http://www.bhphotovideo.com/c/product/214061-USA/Leica_11604_Summicron_M_28mm_f_2_0_Lens.html/BI/4399/KBID/4837

The 35 f/2.5 Summarit – $250 Off
http://www.bhphotovideo.com/c/product/520349-REG/Leica_11_643_35mm_f_2_5_Summarit_M_Manual.html/BI/4399/KBID/4837

The 35 Summicron f/2 – $250 Off!
http://www.bhphotovideo.com/c/product/134723-USA/Leica_11879_35mm_f_2_0_Summicron_M.html/BI/4399/KBID/4837

The 35 Summilux f/1.4 – $250 Off

http://www.bhphotovideo.com/c/product/720355-USA/Leica_11663_35mm_f_1_4_Summilux_M_Aspherical.html/BI/4399/KBID/4837

The 50 f/2.5 Summarit – $250 off!
http://www.bhphotovideo.com/c/product/520350-USA/Leica_11_644_50mm_f_2_5_Summarit_M_Manual.html/BI/4399/KBID/4837

The 50 f/2 Summicron Original – $250 off!
http://www.bhphotovideo.com/c/product/86059-USA/Leica_11826_50mm_f_2_0_Summicron_M.html/BI/4399/KBID/4837

The 50 1.4 Summilux ASPH – $250 Off
http://www.bhphotovideo.com/c/product/332585-USA/Leica_11891_50mm_f_1_4_Summilux_M.html/BI/4399/KBID/4837

The 50 0.95 Noctilux – $250 off
http://www.bhphotovideo.com/c/product/586190-REG/Leica_11_602_50mm_f_0_95_Noctilux_M_Aspherical.html/BI/4399/KBID/4837

The  75 2.5 Summarit – $250 off
http://www.bhphotovideo.com/c/product/520351-USA/Leica_11_645_75mm_f_2_5_Summarit_M_Manual.html/BI/4399/KBID/4837

The 75 f/2 Summicron – $250 Off

http://www.bhphotovideo.com/c/product/378040-USA/Leica_11637_75mm_f_2_0_APO_Summicron.html/BI/4399/KBID/4837

The 90 f/2.5 Summarit – $250 off

http://www.bhphotovideo.com/c/product/520352-USA/Leica_11_646_90mm_f_2_5_Summarit_M_Manual.html/BI/4399/KBID/4837

The 90 f/2 Summicron APO – $250 off

http://www.bhphotovideo.com/c/product/162726-USA/Leica_11884_90mm_f_2_0_APO_Summicron.html/BI/4399/KBID/4837

The 135 f/3.4 APO – $250 Off

http://www.bhphotovideo.com/c/product/162727-USA/Leica_11889_Telephoto_135mm_f_3_4_APO.html/BI/4399/KBID/4837

The 90 f/4 Macro – $250 off

http://www.bhphotovideo.com/c/product/1054674-REG/leica_11670_90mm_for_4_macro_elmar_m.html/BI/4399/KBID/4837

The Wide Angle Tri Elmar – $250 off

http://www.bhphotovideo.com/c/product/461969-USA/Leica_11626_Tri_Elmar_M_16_18_21mm_f_4_Asph.html/BI/4399/KBID/4837

Nov 132014
 

Photographing the bride on my own wedding

by Milan Swolfs

On the 27th September this year my wife and I got married in Belgium. We both like vintage clothing and love all things from the 20s, 30s, 40s till 50s. My wife www.macheried.com is my muse and we often do (commercial) shoots together.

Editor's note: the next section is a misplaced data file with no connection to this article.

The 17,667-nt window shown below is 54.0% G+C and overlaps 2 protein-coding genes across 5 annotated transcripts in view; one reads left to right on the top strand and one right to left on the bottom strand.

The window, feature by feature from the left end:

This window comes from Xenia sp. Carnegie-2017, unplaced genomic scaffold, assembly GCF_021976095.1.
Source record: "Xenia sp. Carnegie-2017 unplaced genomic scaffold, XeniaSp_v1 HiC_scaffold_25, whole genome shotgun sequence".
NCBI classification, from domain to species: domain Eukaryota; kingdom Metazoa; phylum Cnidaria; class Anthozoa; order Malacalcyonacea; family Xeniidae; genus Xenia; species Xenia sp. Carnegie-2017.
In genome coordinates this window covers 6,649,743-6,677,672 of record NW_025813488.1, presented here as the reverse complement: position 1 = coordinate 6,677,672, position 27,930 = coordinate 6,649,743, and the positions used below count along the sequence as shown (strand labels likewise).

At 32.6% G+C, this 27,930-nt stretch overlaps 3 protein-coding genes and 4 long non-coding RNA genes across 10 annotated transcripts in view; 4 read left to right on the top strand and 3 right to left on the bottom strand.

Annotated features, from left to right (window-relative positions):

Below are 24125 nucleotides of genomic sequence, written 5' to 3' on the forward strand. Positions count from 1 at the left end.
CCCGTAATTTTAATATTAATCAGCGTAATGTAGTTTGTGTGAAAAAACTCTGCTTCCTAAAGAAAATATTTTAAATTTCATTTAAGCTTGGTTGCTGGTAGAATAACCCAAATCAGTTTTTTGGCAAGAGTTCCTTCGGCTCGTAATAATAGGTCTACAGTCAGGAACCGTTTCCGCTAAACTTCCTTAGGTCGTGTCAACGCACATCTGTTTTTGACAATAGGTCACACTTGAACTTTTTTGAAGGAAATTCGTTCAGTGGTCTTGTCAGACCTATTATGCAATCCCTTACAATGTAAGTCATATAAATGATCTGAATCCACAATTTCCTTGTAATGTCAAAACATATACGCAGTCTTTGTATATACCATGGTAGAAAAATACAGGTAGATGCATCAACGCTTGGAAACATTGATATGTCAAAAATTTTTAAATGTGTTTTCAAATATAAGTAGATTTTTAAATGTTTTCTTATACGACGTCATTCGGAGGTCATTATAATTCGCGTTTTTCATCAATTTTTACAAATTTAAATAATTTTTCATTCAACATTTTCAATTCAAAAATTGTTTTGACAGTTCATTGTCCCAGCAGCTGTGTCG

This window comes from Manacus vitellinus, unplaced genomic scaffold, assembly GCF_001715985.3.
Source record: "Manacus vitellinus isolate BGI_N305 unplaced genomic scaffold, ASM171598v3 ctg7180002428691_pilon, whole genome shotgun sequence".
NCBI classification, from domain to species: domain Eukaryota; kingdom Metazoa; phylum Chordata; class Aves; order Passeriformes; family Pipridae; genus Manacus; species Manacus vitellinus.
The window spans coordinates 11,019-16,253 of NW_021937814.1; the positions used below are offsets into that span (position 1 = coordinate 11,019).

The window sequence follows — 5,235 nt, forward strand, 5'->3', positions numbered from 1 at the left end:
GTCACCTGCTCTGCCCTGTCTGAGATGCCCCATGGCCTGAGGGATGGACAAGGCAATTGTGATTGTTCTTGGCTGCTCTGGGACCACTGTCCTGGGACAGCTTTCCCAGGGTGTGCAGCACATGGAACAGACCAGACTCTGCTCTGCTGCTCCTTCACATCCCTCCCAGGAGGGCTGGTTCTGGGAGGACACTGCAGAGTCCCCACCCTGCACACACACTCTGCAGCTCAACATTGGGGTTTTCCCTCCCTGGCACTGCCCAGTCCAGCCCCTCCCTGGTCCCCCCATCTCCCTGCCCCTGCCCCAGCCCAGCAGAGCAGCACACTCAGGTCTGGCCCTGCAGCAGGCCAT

I couldn’t resist taking some pics of my wife during our wedding with my Leica M9P and Noctilux f0.95 ASPH.

Thanks to your excellent reviews Steve I bought now the Sony A7S together with the Voigtlander Close Up adapter and use it with my Noctilux too. It’s much easier to focus and I can use it at night.

More of our work you can see on my website www.milanswolfs.com

Keep up the good work.

Kind regards

Milan

Milan Swolfs

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Oct 312014
 

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From the Leica M9 to the Leica M240…and Back to the M9

By Ashwin Rao – Follow him on Facebook HERE

Hello my friends. It’s Ashwin, back to talk about my recent GAS (Gear Acquisition Syndrome) journey with Leica. I have been a huge fan of both the Leica M9 and Leica M Monochrom over the course of the life cycles of these cameras. I have always enjoyed the rangefinder way of seeing, from the time I first came upon my very first rangefinder, an M6 TTL. I joined the digital rangefinder transition, as did many others, with the Leica M8, and while that camera had many benefits (incredibly clear and crisp sensor), it was not quite ready for prime time due to its IR sensitivity issues and operational foibles, all of which have been well documented. That being said, many Leica M8’s remain in service today, over 8 years after it first came into production in September of 2006. The Leica M9 was released to much fanfare on September 9th 2009, heralded as the first full frame digital rangefinder, featuring a high quality CCD sensor with the same pixel pitch as the M8, and some cosmetic and operational refinements. The infrared sensitivity issue ,which plagued the M8, was mitigated for the M9, and for many, it is considered a modern legend of digital photography. I received my first Leica M9 in December of 2009, and soon thereafter wrote my first article for Steve, reviewing the M9 and a “travel camera extraordinaire.” 5 years later, I believe those same words hold true. The Leica M9 remains a remarkable camera, capable of capturing the decisive moment and motivating the eager photographer.

Leica M9 and 50 mm f/1.4 Summilux-ASPH

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M240 and 50 mm f/1.4 Summilux-ASPH

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Leica M9 and 50 mm f/1.4 Summilux-ASPH

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With time comes progress (right?) and in September of 2012, Leica announced the Leica M240, or in short, the Leica “M”, the first full frame sensor to feature a new CMOS sensor, which would permit higher ISO shooting, and importantly, live view. In theory, the Leica M240 boasted many performance and design refinements learned from the limitations of the M9. It also allowed rangefinders to compete with other modern cameras in providing an option to focus lenses with live view and it can shoot video. For many rangefinder enthusiasts, particularly those with aging eyes and a large collection of R lenses, the M240 represented an option by which to focus more accurately and use their R lenses, which have not been supported by a modern digital Leica R.